In 2004 I bought myself a box of Dahongpao from the Best Tea House. I told myself that this was going to be a tea that I will keep for the duration of my graduate studies, and that, when done, I’ll celebrate by opening it and drinking it. The original plan was that I will leave it sealed until then, aging it for five or six years, and have something nice to drink at the end of it. Since my school’s official colour is crimson, I thought it’s the most fitting tea, in many ways. I ended up opening the box for MadameN‘s graduation two years ago, but finally, after many years of sweat and toil, I have a reason of my own to do so.
Now, owing to administrative silliness, I actually got my degree in November last year, but since it’s rather impractical to have three occasions a year that has people dressed in large, crimson coloured bags, everyone does it in May.
Likewise, the actual tea drinking didn’t happen the day of the ceremony. Rather, it took place two days later, when I was in New York visiting the Mandarin’s Tearoom and friends. It’s been two years since I took this tea out, and even when I was opening it, I was quite aware that I no longer hold this tea in as high regard as I used to – I don’t think it is that great anymore, certainly not for the price. Whereas many years ago, when I bought it, it was something that I thought was truly good, now the tea seems merely decent. The brewing confirmed it. The tea still has nice qi, I think, which warms, but the mouthfeel is a little flat, and the taste slightly muted. While I didn’t pack the pot to the hilt, it was enough leaves to make a decent cup. Yet what came out seemed a little flat.
This, then, is also a graduation of some sort. We all have moments like this at some point in our tea drinking career. Teas that, when we were younger, we thought were great, full, and flavourful will almost always appear less interesting, less full over the years. Some of us got started drinking flavoured teas but have long since swore off such things. Others may occasionally return to the qingxiang oolongs or green teas that got us into tea in the first place, but find far more pleasure drinking different types. Still others will turn to cooked puerh from time to time, but would much prefer aged teas, even though cooked puerh may very well have been the “gateway drug.” The same can be said of vendors too. Vendors who, early on, seem to offer great selections would often, upon closer inspection and more experience, look like overpriced teas for mediocre quality. Drinking this dahongpao this time, some of these thoughts definitely crossed my mind.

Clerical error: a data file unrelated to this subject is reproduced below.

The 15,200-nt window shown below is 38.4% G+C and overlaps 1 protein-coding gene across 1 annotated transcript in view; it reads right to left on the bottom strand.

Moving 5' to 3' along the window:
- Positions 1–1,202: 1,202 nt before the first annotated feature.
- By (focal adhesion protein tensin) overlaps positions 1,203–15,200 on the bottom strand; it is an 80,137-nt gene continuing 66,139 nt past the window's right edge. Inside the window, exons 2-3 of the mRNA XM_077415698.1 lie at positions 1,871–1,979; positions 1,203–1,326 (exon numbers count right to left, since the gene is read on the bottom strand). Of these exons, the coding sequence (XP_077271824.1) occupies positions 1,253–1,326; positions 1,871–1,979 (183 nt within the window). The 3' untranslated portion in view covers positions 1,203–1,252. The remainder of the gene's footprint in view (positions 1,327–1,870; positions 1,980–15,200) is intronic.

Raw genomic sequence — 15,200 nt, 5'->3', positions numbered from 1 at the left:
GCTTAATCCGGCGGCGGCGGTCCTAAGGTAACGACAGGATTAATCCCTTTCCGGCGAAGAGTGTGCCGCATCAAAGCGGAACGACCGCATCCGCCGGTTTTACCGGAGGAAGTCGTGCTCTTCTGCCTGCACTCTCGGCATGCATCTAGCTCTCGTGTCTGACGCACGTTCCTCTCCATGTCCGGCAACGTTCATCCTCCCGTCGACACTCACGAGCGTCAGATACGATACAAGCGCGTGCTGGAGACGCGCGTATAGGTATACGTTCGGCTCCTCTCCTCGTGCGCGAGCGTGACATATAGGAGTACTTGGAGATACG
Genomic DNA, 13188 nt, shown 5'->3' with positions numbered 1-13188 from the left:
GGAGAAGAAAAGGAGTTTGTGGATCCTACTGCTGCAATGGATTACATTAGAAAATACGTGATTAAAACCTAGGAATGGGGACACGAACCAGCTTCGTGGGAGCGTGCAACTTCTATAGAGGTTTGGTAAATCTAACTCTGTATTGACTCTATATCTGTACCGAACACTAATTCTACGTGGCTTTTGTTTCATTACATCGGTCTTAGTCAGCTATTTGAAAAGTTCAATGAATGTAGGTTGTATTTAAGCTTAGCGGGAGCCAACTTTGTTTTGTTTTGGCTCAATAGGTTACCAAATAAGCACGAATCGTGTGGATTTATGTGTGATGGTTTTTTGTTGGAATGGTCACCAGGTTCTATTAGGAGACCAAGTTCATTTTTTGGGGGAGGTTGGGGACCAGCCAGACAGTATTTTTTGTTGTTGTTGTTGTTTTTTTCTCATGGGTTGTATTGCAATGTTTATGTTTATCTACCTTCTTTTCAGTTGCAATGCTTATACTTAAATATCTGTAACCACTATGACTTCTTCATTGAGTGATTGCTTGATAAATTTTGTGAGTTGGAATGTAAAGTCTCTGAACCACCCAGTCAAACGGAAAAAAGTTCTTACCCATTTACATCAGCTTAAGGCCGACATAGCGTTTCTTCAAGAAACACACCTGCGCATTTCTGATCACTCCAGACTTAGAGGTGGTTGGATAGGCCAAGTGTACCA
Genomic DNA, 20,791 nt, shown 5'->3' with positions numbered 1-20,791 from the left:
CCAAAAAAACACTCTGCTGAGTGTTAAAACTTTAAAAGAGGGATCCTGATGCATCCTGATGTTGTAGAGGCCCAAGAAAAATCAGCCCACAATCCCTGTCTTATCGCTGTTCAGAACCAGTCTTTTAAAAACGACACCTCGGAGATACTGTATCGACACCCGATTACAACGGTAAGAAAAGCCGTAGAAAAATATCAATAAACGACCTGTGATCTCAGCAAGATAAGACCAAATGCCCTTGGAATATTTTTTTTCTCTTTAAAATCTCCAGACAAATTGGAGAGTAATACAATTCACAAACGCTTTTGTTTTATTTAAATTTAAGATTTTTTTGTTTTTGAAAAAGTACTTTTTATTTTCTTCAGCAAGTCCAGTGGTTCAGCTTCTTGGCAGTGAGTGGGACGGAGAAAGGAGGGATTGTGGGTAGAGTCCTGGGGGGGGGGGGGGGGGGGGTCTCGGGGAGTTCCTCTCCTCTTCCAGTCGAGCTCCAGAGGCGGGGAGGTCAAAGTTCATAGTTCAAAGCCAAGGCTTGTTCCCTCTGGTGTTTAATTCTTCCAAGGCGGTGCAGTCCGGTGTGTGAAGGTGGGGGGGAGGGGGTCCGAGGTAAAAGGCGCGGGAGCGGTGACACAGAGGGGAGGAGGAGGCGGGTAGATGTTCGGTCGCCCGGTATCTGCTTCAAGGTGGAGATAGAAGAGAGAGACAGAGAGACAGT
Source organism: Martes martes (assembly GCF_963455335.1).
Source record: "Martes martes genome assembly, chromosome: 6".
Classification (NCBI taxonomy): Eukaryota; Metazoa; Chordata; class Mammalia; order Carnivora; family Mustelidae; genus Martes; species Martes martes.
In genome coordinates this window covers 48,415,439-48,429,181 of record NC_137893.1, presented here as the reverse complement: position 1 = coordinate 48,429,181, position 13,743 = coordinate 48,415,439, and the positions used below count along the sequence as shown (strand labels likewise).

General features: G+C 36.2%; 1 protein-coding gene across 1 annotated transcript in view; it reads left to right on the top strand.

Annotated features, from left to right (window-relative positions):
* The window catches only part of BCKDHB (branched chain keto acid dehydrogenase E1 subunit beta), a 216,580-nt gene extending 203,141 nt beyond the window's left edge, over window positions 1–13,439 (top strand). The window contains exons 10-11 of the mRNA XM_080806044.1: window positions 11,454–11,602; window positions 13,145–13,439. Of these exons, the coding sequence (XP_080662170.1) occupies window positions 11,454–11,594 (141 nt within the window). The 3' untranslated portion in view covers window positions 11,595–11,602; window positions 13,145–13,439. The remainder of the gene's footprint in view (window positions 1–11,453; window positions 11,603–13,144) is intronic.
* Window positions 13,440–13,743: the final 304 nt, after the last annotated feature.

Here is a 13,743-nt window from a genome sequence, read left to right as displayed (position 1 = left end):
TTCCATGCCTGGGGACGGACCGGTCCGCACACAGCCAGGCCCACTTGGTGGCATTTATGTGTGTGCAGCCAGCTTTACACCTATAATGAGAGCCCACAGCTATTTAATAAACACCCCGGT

While I don’t think I will buy another box of this dahongpao from the Best Tea House anymore, it doesn’t mean I will toss this tea — certainly not. It’s still good tea, just not great, and factoring in the price, there are better options. There is one more calculation involved though. Even though it may not be the best tea, it was what I wanted myself to have all those years ago as a graduation celebration. I have kept it all these years, hauling it around with me while I moved from place to place, and that sentimental value is not something that a far better dahongpao can replace. Perhaps I’m overly sentimental, but even if someone offers me some dahongpao from the original three trees in exchange of what’s left in this box, I don’t think I’ll take that trade. This is why many of us, even when we already have shelves full of teas of dubious quality aging, still have a hard time parting with them. They are pieces of personal history and memory that, once gone, can never truly be replaced.